The California Supreme Court will decide whether the terms of a franchise agreement, or the franchisor’s conduct at-odds with that agreement, govern for purposes of whether the franchisor can face liability for (mis-)treatment of a franchisee’s employee.
The issue is simpler than it sounds, but an opinion could have wide-ranging implications for franchisors doing business in California. In Patterson v. Domino’s Pizza, a 16 year-old employee of a Domino’s franchise sued, not only the franchisee and its manager, but also Domino’s, for alleged sexual harassment, retaliation and constructive wrongful termination. The franchisee petitioned for bankruptcy protection and Domino’s obtained summary judgment on the grounds that the operative franchise agreement placed sole responsibility for recruiting, hiring, training and supervising employees on the franchisee, such that the franchisee was an independent contractor for liability purposes.
In June, 2012, the California Court of Appeal for the Second District issued and certified for publication an opinion that reversed the summary judgment in Domino’s favor. In a nutshell, the Court of Appeal looked well outside the terms of the franchise agreement, focusing instead on the course of conduct between Domino’s and its franchisee. Among the items of evidence cited by the court was Domino’s specific hiring requirements applicable to all franchisees, including rules about qualifications, appearance standards and required training software programs. The court also pointed to testimony from the franchisee owner about Domino’s practices, including specific direction to fire certain franchisee employees (including the alleged harasser) and tactics, including “mystery shoppers,” designed to exert control over individual franchise stores. Triable issues remained, the Court of Appeal concluded, whether “there was a lack of local franchisee management independence” which could render Domino’s liable.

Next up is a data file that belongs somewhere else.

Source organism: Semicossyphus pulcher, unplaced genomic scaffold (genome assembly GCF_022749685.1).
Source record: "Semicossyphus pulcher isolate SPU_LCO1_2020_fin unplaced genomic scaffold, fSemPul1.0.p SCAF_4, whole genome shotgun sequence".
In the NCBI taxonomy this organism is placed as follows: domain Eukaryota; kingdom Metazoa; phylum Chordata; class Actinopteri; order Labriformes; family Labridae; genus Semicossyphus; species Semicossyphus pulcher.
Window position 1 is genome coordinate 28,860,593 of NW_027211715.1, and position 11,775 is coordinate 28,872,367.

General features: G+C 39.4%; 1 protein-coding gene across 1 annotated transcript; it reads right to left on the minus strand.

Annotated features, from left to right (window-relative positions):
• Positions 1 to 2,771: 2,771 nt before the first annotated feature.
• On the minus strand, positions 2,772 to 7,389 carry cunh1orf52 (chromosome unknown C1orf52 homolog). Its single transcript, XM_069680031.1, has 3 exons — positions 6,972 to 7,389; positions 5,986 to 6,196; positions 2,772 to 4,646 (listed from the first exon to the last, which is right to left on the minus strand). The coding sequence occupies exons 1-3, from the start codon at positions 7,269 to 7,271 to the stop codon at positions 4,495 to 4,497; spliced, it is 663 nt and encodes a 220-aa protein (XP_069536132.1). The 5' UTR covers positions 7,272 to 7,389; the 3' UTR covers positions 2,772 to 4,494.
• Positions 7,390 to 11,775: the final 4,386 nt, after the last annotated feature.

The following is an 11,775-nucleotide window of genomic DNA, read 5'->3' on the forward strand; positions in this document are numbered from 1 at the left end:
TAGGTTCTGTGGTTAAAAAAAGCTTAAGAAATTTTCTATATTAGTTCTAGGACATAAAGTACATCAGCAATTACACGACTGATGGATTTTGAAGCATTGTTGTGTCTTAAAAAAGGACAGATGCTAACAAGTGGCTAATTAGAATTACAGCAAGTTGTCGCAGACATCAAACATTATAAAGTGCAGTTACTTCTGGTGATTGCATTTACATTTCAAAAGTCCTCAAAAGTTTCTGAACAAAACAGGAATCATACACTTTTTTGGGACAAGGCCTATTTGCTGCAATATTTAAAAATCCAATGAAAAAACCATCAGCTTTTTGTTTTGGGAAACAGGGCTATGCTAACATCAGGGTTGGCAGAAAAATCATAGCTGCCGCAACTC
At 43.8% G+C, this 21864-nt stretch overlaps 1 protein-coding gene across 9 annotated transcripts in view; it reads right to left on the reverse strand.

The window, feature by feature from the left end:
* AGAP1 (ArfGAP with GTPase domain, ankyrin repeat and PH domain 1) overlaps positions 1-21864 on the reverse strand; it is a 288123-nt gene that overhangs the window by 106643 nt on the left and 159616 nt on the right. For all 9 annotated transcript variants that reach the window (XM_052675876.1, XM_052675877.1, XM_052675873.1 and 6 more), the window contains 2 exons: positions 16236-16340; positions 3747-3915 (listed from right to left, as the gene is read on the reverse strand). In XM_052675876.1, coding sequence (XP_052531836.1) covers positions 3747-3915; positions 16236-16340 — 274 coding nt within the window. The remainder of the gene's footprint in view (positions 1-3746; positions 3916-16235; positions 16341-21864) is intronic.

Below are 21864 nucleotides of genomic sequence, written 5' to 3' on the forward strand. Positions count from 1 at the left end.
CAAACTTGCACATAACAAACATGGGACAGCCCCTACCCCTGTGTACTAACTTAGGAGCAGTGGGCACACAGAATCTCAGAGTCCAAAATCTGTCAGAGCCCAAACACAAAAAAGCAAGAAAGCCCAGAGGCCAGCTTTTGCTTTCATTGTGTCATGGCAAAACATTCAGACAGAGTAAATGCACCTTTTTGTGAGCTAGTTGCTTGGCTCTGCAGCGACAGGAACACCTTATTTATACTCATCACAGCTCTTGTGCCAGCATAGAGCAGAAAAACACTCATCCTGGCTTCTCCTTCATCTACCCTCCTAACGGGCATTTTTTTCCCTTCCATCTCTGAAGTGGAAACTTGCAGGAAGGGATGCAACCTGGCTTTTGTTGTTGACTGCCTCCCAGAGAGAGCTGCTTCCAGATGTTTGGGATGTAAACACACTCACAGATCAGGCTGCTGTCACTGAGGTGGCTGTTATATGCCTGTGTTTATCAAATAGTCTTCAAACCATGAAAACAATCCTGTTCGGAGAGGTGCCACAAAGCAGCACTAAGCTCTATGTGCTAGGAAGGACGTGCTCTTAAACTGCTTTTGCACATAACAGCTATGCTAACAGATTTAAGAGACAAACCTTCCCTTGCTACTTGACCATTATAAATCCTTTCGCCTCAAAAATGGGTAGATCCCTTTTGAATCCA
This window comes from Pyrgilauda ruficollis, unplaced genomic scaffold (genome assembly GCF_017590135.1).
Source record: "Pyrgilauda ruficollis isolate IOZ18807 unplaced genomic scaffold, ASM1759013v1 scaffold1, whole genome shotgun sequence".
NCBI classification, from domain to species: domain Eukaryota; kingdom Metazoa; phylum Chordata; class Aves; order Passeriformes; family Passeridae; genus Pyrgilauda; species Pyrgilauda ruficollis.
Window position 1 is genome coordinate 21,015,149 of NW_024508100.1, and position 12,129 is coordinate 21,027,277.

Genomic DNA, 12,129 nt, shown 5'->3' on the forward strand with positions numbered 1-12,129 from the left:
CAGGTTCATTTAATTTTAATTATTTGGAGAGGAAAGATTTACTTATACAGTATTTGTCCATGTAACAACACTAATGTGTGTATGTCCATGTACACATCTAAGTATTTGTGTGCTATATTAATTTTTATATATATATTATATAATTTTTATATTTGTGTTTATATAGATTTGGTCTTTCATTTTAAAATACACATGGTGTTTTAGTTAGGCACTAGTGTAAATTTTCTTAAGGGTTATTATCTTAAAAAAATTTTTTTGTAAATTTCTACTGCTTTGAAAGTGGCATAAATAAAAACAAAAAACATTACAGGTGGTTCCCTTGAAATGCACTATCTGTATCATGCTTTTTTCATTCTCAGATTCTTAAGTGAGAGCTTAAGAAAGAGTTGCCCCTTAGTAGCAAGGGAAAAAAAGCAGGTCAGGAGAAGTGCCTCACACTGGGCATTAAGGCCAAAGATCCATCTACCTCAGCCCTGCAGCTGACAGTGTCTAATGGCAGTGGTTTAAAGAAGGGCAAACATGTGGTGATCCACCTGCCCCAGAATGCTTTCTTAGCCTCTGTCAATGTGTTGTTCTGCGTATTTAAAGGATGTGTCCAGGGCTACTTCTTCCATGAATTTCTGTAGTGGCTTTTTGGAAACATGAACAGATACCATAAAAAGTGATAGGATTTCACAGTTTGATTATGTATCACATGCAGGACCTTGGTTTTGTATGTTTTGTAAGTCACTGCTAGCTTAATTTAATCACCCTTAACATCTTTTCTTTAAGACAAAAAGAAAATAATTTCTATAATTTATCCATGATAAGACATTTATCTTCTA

Accepting Domino’s petition for review, the Supreme Court has ordered the parties to limit analysis to the question whether Domino’s is entitled to summary judgment on plaintiff’s claim that it is vicariously liable for tortious conduct by a supervising employee of the franchisee.
If the Supreme Court’s opinion is unfavorable to Domino’s, it could change in a very material way the degree of control franchisors maintain over their franchisee’s employment practices. If it results in a shifting of responsibility to the franchisor, I imagine it will increase franchise purchase costs, trigger different or additional insurance provisions, with corresponding cost increases, and overall make franchise arrangements less appealing in our golden state.